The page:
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Content is not functioning correctly while dynamic content is loaded using Ajax

When you choose to load the dynamic content using Ajax, the content is loaded in a separate request to the server after the static content loads from the cache (click here to learn more about how Page Cache works). 

In some cases, the appearance and/or functionality of the content loaded via Ajax may be broken. This usually happens when it needs to be initialized with javascript, which by default happens on page load (and so doesn’t affect the Ajax content, since it is loaded later).

Make sure the problem is caused due to the Ajax Loading

To check if the problem is caused by the Ajax loading, go to If-So > Settings (on your WordPress dashboard) and disable the Page Caching Compatibility option. Alternatively, depending on how you have set the dynamic content, you can disable the Ajax loading specifically for the content that’s experiencing problems:

  • Dynamic triggers: Add the attribute ajax=”no” to the trigger’s shortcode.
  • Gutenberg / Elementor blocks/elements: Make sure the “Ajax Loading” option is off.


Before checking the possible solutions, bear in mind that If-So allows you to disable the Ajax loading for a specific trigger by adding the parameter ajax=”no” to the trigger’s shortcode.

There might be use cases in which page caching is not relevant or crucial, so excluding it from the cache might be the best option. Two popular use cases in which you might prefer excluding the page from the cache:

  1. If you are using one of the query-strings conditions (UTM Parameters, the Dynamic Link, or the Page URL conditions) – Most caching plugins do not cache URLs with query strings anyway. If you are using the UTM Parameters, the Dynamic Link, or the Page URL conditions (with query parameters), your pages aren’t cached anyway (or can be cached separately).
  2. No significant meaning to the loading speed – If the page on which you use the dynamic content is an internal page with no significant value to its loading speed (your ‘thank-you’ page, for example).

Elementor users

If the issue you experience is related to an Elementor element, paste the code below on your functions.php file:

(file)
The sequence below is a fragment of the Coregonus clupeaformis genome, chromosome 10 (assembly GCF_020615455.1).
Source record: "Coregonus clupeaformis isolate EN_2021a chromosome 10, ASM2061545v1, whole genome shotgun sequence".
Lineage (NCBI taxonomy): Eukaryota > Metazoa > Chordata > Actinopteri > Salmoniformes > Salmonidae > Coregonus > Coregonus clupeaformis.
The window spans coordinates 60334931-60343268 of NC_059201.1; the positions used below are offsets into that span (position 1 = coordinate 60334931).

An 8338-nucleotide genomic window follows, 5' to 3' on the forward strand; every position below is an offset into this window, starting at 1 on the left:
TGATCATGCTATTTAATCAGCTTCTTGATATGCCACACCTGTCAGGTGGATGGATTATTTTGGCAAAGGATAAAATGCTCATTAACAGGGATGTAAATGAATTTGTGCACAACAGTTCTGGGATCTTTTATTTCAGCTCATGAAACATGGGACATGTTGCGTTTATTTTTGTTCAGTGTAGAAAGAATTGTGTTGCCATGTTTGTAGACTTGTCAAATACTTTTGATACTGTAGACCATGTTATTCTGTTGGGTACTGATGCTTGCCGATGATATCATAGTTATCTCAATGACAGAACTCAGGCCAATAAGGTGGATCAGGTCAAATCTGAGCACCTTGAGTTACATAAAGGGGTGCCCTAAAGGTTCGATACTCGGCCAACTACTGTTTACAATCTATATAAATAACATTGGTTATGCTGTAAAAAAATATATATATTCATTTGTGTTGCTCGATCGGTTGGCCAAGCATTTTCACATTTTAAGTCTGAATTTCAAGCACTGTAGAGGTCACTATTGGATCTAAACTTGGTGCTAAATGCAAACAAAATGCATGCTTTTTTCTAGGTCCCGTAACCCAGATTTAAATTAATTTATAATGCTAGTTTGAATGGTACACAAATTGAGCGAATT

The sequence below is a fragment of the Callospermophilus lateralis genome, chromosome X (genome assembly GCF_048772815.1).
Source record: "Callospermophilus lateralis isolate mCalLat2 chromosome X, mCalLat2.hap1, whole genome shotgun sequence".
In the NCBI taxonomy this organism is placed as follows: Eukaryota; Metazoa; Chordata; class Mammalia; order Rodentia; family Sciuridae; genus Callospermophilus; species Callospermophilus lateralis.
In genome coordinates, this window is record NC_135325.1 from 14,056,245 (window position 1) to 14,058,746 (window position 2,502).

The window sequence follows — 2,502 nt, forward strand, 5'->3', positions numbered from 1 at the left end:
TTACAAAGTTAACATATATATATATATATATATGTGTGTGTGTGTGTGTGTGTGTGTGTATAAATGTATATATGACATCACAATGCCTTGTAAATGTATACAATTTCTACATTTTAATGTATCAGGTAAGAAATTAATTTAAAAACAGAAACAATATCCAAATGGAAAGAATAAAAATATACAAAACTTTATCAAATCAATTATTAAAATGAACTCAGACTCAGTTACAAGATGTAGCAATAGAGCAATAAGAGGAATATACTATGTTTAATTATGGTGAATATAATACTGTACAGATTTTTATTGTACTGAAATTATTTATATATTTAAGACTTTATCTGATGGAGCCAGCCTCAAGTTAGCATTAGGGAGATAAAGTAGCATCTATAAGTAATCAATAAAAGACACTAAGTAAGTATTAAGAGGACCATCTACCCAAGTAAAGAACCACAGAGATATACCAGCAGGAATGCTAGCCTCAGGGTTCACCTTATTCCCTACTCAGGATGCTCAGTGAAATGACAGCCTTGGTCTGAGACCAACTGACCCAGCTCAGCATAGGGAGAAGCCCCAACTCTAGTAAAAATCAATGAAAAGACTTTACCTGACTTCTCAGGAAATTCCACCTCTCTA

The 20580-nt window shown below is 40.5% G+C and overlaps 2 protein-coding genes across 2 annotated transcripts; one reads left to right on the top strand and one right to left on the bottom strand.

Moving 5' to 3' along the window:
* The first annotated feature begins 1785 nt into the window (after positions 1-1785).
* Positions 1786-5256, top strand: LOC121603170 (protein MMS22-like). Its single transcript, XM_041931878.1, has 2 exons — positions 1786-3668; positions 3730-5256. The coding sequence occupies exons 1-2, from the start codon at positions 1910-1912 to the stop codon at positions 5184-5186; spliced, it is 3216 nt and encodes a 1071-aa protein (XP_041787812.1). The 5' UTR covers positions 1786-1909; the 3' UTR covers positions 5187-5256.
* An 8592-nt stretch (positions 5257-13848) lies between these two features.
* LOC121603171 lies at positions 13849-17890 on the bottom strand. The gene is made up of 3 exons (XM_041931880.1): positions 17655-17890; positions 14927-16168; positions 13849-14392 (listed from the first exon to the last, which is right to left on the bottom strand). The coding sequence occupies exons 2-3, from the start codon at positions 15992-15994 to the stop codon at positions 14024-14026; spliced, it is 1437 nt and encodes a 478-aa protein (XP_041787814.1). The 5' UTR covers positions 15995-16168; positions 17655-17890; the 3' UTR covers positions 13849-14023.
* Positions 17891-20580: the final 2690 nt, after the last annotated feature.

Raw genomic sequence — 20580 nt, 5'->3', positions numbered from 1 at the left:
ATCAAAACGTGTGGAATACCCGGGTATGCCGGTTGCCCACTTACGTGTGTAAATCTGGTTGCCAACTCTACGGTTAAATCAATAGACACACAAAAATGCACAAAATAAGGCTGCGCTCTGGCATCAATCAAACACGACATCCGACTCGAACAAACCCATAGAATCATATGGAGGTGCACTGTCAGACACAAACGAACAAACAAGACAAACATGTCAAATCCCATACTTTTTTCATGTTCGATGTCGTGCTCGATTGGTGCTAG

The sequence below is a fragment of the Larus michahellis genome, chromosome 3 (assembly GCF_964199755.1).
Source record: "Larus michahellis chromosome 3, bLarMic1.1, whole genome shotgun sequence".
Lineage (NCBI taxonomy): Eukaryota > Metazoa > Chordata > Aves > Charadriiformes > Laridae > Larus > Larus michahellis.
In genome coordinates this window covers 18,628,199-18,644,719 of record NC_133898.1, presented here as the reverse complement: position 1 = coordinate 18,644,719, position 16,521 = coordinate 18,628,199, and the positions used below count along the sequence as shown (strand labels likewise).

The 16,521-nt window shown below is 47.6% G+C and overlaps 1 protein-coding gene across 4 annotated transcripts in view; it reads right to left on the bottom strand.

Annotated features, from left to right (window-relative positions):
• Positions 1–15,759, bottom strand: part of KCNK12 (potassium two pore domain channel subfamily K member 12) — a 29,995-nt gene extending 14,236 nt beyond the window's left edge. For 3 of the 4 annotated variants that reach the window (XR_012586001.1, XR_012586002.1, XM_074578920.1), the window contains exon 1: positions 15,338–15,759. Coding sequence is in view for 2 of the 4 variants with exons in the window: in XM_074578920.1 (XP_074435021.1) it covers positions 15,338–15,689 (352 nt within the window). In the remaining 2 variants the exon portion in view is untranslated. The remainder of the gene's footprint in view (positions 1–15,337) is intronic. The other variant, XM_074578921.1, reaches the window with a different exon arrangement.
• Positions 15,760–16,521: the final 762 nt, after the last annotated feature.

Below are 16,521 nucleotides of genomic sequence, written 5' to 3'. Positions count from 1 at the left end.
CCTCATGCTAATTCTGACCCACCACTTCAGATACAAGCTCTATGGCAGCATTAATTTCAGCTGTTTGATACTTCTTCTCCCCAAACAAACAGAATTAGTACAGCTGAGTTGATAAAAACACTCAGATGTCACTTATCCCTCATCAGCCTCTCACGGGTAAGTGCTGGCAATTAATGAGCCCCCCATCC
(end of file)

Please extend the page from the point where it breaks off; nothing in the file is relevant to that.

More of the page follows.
wp_register_script( 'ifso-dummy-enqueue-to-attach-to', '',);
wp_enqueue_script( 'ifso-dummy-enqueue-to-attach-to' );
wp_add_inline_script( 'ifso-dummy-enqueue-to-attach-to', "

All other cases except Elementor (dev skills are required)

If-so provides javascript events that are fired after the Ajax content has been loaded, making it easy to initialize your content after it has been loaded:

Ifso_ajax_triggers_loaded – Fires when the dynamic content in all the If-So triggers present on the page has been loaded.
Ifso_ajax_conditions_loaded –  Fires when the dynamic content in all of the If-So standalone condition widgets (Gutenberg, Elementor) present on the page has been loaded.


document.addEventListener('ifso_ajax_triggers_loaded',function(){  document.getElementById('myClickButton').addEventListener('click',myClickCallback);

Workaround (for non-developers)

A non-elegant solution that works in some cases is to include an invisible (hidden with CSS) copy of the dynamic content and load it without Ajax. This would allow the initialization routine to run in addition to the content loaded with Ajax.

To hide the content from the user, wrap the content in a div with a display:none attribute and apply it to the page inside an HTML/code module.

If you’re not familiar with HTML and CSS, you can copy and paste the following code to your site. Just make sure to replace the trigger’s ID (123) with the ID of your trigger.

[ifso id="123" ajax="yes"]<p style="display:none;">[ifso id="123" ajax="no"]</p>